It's a question that has apparently been answered, at least for the time being; the New Jersey Supreme Court overwhelmingly ruled to maintain Kyleigh's Law (otherwise known as S2314), which requires drivers under 21 years of age with a permit or probationary license to display red detachable decals on their vehicle's front and rear license plates. The law, which went into effect back in May 2010, is intended to help police better know the age of a particular driver in order to enforce driving laws that prohibit certain novice drivers from operating a vehicle either late in the evening or with other occupants in the car.
As New Jersey drunk driving attorneys, we understand the need for safety on our streets, put we also understand how writing additional driving restrictions into our state law can raise questions of whether every piece of legal regulation actually makes our roadways safer. In this case, S2314 was criticized by many people as being counter-productive, if only because the required stickers could allow sexual predators to single-out youngsters on the road.
While news articles at the time of the Court's opinion indicated that only one instance of a teenager being targeted by a sexual predator had actually occurred, the Insurance Institute for Highway Safety (IIHS) did its own study and found that, in general, the law was not that popular and had not increased compliance by young motorists with the Garden State's laws affecting driving permit holders and those with provisional (now probationary) licenses.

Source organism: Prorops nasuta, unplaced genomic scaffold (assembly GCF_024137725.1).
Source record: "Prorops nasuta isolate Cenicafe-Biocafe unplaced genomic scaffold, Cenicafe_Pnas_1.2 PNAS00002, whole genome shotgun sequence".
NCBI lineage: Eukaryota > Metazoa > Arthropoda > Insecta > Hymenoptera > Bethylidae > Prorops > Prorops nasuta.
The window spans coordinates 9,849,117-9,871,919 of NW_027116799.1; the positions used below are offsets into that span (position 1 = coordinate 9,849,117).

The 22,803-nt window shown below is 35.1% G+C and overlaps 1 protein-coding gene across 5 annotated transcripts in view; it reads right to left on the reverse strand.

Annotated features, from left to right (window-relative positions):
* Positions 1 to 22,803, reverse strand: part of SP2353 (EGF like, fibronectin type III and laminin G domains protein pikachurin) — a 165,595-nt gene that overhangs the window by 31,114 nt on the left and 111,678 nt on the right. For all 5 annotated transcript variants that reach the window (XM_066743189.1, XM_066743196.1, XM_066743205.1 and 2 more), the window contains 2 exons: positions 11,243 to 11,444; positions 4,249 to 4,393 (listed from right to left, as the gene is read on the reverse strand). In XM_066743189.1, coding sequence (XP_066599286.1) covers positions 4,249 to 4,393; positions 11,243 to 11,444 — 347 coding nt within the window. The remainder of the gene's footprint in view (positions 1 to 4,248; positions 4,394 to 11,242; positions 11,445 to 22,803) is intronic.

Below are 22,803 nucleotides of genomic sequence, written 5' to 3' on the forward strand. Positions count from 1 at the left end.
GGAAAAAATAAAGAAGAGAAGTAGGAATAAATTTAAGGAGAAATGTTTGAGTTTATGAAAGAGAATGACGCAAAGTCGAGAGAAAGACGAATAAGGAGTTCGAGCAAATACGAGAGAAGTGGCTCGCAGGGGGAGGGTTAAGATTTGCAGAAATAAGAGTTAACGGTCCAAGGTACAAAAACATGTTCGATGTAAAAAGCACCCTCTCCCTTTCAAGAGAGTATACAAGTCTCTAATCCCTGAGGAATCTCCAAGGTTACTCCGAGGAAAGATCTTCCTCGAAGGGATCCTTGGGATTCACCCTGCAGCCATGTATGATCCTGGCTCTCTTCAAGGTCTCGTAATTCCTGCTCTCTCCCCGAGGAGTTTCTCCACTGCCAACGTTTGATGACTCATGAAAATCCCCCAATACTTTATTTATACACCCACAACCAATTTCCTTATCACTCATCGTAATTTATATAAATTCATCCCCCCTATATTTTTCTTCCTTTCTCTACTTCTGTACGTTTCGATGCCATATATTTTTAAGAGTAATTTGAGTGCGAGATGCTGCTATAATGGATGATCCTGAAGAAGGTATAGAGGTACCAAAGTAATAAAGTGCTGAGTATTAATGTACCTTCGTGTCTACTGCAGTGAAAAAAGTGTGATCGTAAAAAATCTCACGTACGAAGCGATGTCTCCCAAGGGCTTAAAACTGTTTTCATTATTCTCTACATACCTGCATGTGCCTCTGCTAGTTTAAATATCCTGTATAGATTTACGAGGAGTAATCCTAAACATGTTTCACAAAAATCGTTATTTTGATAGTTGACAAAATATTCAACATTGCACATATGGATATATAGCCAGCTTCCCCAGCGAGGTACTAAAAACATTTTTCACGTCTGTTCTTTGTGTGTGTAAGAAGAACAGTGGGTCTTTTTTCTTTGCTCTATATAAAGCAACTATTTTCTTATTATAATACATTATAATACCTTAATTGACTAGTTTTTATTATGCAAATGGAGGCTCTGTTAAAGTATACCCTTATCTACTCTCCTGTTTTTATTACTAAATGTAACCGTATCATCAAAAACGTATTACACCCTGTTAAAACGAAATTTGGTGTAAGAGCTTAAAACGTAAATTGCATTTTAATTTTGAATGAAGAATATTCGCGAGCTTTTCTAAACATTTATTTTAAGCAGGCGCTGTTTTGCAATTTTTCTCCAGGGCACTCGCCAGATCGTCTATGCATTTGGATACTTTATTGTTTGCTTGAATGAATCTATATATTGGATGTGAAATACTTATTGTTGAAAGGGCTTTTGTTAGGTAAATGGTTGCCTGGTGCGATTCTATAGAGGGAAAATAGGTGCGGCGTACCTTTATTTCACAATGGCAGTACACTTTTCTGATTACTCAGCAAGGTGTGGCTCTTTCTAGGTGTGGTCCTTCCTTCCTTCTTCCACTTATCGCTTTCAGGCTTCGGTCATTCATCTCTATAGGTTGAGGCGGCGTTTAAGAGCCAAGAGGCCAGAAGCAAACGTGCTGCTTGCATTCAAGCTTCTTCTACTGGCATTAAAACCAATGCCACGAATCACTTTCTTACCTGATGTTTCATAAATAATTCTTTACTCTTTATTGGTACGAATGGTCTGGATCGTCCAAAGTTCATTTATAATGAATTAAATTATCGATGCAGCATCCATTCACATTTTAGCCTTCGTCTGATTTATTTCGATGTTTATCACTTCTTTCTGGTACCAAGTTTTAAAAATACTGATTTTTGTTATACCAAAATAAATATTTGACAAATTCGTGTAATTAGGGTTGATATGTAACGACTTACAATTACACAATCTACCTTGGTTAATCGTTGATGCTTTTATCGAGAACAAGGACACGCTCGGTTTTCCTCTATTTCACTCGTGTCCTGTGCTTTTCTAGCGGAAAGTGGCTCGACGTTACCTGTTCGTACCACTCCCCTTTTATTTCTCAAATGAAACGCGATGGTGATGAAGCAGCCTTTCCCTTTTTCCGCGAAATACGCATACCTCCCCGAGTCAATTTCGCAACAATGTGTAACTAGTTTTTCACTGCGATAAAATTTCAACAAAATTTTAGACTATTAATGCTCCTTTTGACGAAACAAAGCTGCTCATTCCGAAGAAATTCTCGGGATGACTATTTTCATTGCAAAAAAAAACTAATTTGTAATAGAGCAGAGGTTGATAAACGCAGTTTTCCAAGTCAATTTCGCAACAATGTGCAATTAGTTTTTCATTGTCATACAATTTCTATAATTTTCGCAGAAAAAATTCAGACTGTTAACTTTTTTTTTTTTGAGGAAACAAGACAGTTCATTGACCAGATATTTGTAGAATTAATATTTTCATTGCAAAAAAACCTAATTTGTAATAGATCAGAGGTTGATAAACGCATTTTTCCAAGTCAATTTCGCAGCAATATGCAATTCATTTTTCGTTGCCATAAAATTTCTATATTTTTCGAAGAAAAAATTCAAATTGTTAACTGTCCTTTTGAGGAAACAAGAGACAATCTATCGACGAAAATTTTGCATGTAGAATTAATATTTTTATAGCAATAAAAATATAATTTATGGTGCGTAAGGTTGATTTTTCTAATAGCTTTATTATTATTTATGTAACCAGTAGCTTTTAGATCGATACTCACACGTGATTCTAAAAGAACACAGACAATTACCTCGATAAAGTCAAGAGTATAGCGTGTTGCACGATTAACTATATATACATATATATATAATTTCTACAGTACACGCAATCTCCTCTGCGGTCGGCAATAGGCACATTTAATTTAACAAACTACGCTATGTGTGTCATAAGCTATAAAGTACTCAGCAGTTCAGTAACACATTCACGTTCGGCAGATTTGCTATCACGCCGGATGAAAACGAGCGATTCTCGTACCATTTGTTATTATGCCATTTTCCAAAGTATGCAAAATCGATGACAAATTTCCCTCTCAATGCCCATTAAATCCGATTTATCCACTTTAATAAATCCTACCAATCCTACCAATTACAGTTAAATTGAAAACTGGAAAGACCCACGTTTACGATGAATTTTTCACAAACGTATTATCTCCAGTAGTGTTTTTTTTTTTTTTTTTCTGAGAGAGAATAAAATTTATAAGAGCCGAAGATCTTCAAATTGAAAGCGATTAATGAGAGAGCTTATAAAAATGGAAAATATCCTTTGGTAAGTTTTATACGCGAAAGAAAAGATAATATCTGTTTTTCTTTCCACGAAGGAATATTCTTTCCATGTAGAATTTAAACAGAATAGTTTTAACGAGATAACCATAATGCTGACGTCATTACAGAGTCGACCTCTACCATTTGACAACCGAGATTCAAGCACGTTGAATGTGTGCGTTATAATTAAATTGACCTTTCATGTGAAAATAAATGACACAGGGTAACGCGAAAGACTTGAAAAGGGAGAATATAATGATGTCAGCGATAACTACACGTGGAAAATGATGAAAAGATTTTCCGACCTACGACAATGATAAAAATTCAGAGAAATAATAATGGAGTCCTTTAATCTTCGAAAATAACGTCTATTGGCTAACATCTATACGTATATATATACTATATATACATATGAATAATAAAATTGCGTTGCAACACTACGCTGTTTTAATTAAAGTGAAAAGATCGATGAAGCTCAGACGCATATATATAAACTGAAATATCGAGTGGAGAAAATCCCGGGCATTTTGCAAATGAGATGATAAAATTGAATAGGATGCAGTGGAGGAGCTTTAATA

Having represented hundreds of clients accused of driving while intoxicated, operating a motor vehicle while under the influence of alcohol, as well as underage drinking and driving, we know how difficult it is to regulate safety on our public roads. As well, I and my staff of experienced DWI and drug DUI defense lawyers understand that, kids being kids, underage drinking, underage DWI and other traffic offenses committed by teens and younger drivers will always be part of the motoring landscape.
According to a news article, the IIHS found that the New Jersey's law did, in fact, help police enforce the state's graduated license restrictions, yet it in now great way helped to increase compliance with the law. What this means is that since 2010, police have been better able to spot and pull over teenagers who violate the terms of their permit/probation, but despite handing out more tickets than before enactment of the law the habits of young drivers remain mostly intact.
Still, the potential benefit to traffic safety may be an overriding concern, as numerous states and other countries that have graduated driver's license laws have included specialized means of identifying restricted drivers via color license plates and stickers. For example, in Australia, which the Garden State used as a guide to tailor its probationary license law, teenage drivers actually go from a learner or "L plate" to a succession of color-coded provisional or "P plates" during the driver's probationary period.
The same types of systems are used in Canada (British Columbia) and in Japan, where novice drivers and those motorists above 75 years of age are required to display special stickers on their car.
Whether one agrees with New Jersey's current law, it may be that time is all that is needed to gain acceptance, as one particular study found that graduated licensing programs have slowly but surely garnered public support across the globe. As far as S2314 is concerned, the Supreme Court of New Jersey may have spoken, but according to the IIHS survey more than 80 percent of parents were not happy with the law as it currently exists. Time, as they say, will tell.
Teen drivers get special plates, NASDAQ.com, August 16, 2012